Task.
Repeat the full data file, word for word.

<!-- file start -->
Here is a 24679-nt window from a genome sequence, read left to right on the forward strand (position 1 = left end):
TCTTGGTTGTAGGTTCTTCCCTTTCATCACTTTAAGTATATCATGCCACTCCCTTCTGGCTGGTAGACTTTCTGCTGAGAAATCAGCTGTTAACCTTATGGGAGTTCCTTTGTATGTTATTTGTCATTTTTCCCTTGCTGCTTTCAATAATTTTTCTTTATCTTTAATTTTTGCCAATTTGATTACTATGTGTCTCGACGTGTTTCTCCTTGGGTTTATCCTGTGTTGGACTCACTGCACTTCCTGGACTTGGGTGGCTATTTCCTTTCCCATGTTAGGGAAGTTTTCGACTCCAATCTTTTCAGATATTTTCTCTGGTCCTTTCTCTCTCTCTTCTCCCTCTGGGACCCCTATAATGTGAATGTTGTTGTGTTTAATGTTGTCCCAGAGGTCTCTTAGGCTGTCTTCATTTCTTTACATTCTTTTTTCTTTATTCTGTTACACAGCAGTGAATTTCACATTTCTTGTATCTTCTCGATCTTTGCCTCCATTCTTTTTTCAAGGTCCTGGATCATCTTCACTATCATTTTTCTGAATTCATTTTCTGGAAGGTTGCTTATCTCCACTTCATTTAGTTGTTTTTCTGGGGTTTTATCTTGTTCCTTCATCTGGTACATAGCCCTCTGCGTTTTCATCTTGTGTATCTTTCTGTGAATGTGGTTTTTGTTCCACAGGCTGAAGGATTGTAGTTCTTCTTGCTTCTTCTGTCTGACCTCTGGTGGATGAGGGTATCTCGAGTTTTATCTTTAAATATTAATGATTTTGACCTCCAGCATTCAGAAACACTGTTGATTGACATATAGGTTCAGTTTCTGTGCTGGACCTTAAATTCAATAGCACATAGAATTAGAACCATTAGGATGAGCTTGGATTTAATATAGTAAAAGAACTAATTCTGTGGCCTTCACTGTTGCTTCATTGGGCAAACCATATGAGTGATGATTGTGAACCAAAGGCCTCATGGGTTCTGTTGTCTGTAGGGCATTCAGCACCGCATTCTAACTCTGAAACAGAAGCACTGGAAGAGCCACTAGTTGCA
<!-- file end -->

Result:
Here is a 24679-nt window from a genome sequence, read left to right on the forward strand (position 1 = left end):
TCTTGGTTGTAGGTTCTTCCCTTTCATCACTTTAAGTATATCATGCCACTCCCTTCTGGCTGGTAGACTTTCTGCTGAGAAATCAGCTGTTAACCTTATGGGAGTTCCTTTGTATGTTATTTGTCATTTTTCCCTTGCTGCTTTCAATAATTTTTCTTTATCTTTAATTTTTGCCAATTTGATTACTATGTGTCTCGACGTGTTTCTCCTTGGGTTTATCCTGTGTTGGACTCACTGCACTTCCTGGACTTGGGTGGCTATTTCCTTTCCCATGTTAGGGAAGTTTTCGACTCCAATCTTTTCAGATATTTTCTCTGGTCCTTTCTCTCTCTCTTCTCCCTCTGGGACCCCTATAATGTGAATGTTGTTGTGTTTAATGTTGTCCCAGAGGTCTCTTAGGCTGTCTTCATTTCTTTACATTCTTTTTTCTTTATTCTGTTACACAGCAGTGAATTTCACATTTCTTGTATCTTCTCGATCTTTGCCTCCATTCTTTTTTCAAGGTCCTGGATCATCTTCACTATCATTTTTCTGAATTCATTTTCTGGAAGGTTGCTTATCTCCACTTCATTTAGTTGTTTTTCTGGGGTTTTATCTTGTTCCTTCATCTGGTACATAGCCCTCTGCGTTTTCATCTTGTGTATCTTTCTGTGAATGTGGTTTTTGTTCCACAGGCTGAAGGATTGTAGTTCTTCTTGCTTCTTCTGTCTGACCTCTGGTGGATGAGGGTATCTCGAGTTTTATCTTTAAATATTAATGATTTTGACCTCCAGCATTCAGAAACACTGTTGATTGACATATAGGTTCAGTTTCTGTGCTGGACCTTAAATTCAATAGCACATAGAATTAGAACCATTAGGATGAGCTTGGATTTAATATAGTAAAAGAACTAATTCTGTGGCCTTCACTGTTGCTTCATTGGGCAAACCATATGAGTGATGATTGTGAACCAAAGGCCTCATGGGTTCTGTTGTCTGTAGGGCATTCAGCACCGCATTCTAACTCTGAAACAGAAGCACTGGAAGAGCCACTAGTTGCA